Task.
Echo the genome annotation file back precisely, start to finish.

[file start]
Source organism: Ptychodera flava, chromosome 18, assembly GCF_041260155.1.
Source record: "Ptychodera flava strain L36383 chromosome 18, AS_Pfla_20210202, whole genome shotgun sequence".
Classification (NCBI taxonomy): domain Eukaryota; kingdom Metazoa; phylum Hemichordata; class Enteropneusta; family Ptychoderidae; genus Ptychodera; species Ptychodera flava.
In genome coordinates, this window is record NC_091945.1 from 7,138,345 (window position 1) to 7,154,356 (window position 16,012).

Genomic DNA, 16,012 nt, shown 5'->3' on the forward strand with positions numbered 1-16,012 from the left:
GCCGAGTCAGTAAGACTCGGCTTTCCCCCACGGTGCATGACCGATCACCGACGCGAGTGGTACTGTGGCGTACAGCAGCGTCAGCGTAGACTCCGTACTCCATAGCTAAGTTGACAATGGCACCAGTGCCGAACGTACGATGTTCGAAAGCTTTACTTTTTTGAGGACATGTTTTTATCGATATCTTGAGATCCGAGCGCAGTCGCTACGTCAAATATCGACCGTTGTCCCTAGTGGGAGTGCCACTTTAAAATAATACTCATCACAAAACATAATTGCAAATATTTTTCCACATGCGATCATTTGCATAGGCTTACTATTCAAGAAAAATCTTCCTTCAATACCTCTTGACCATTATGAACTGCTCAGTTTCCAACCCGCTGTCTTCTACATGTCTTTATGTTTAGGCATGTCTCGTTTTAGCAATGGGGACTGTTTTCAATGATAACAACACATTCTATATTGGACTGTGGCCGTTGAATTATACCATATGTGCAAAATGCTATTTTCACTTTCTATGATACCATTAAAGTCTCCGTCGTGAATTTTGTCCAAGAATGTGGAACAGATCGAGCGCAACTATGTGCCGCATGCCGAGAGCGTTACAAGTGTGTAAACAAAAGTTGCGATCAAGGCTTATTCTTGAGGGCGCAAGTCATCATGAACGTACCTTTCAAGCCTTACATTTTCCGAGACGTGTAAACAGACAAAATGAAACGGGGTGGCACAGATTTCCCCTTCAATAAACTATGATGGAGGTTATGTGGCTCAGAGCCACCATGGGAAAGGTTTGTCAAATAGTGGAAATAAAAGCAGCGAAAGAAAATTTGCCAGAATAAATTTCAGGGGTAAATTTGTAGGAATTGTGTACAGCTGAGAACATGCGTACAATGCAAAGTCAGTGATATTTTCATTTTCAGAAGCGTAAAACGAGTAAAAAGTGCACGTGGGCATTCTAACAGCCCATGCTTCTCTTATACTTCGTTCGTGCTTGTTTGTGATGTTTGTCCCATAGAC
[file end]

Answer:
Source organism: Ptychodera flava, chromosome 18, assembly GCF_041260155.1.
Source record: "Ptychodera flava strain L36383 chromosome 18, AS_Pfla_20210202, whole genome shotgun sequence".
Classification (NCBI taxonomy): domain Eukaryota; kingdom Metazoa; phylum Hemichordata; class Enteropneusta; family Ptychoderidae; genus Ptychodera; species Ptychodera flava.
In genome coordinates, this window is record NC_091945.1 from 7,138,345 (window position 1) to 7,154,356 (window position 16,012).

Genomic DNA, 16,012 nt, shown 5'->3' on the forward strand with positions numbered 1-16,012 from the left:
GCCGAGTCAGTAAGACTCGGCTTTCCCCCACGGTGCATGACCGATCACCGACGCGAGTGGTACTGTGGCGTACAGCAGCGTCAGCGTAGACTCCGTACTCCATAGCTAAGTTGACAATGGCACCAGTGCCGAACGTACGATGTTCGAAAGCTTTACTTTTTTGAGGACATGTTTTTATCGATATCTTGAGATCCGAGCGCAGTCGCTACGTCAAATATCGACCGTTGTCCCTAGTGGGAGTGCCACTTTAAAATAATACTCATCACAAAACATAATTGCAAATATTTTTCCACATGCGATCATTTGCATAGGCTTACTATTCAAGAAAAATCTTCCTTCAATACCTCTTGACCATTATGAACTGCTCAGTTTCCAACCCGCTGTCTTCTACATGTCTTTATGTTTAGGCATGTCTCGTTTTAGCAATGGGGACTGTTTTCAATGATAACAACACATTCTATATTGGACTGTGGCCGTTGAATTATACCATATGTGCAAAATGCTATTTTCACTTTCTATGATACCATTAAAGTCTCCGTCGTGAATTTTGTCCAAGAATGTGGAACAGATCGAGCGCAACTATGTGCCGCATGCCGAGAGCGTTACAAGTGTGTAAACAAAAGTTGCGATCAAGGCTTATTCTTGAGGGCGCAAGTCATCATGAACGTACCTTTCAAGCCTTACATTTTCCGAGACGTGTAAACAGACAAAATGAAACGGGGTGGCACAGATTTCCCCTTCAATAAACTATGATGGAGGTTATGTGGCTCAGAGCCACCATGGGAAAGGTTTGTCAAATAGTGGAAATAAAAGCAGCGAAAGAAAATTTGCCAGAATAAATTTCAGGGGTAAATTTGTAGGAATTGTGTACAGCTGAGAACATGCGTACAATGCAAAGTCAGTGATATTTTCATTTTCAGAAGCGTAAAACGAGTAAAAAGTGCACGTGGGCATTCTAACAGCCCATGCTTCTCTTATACTTCGTTCGTGCTTGTTTGTGATGTTTGTCCCATAGAC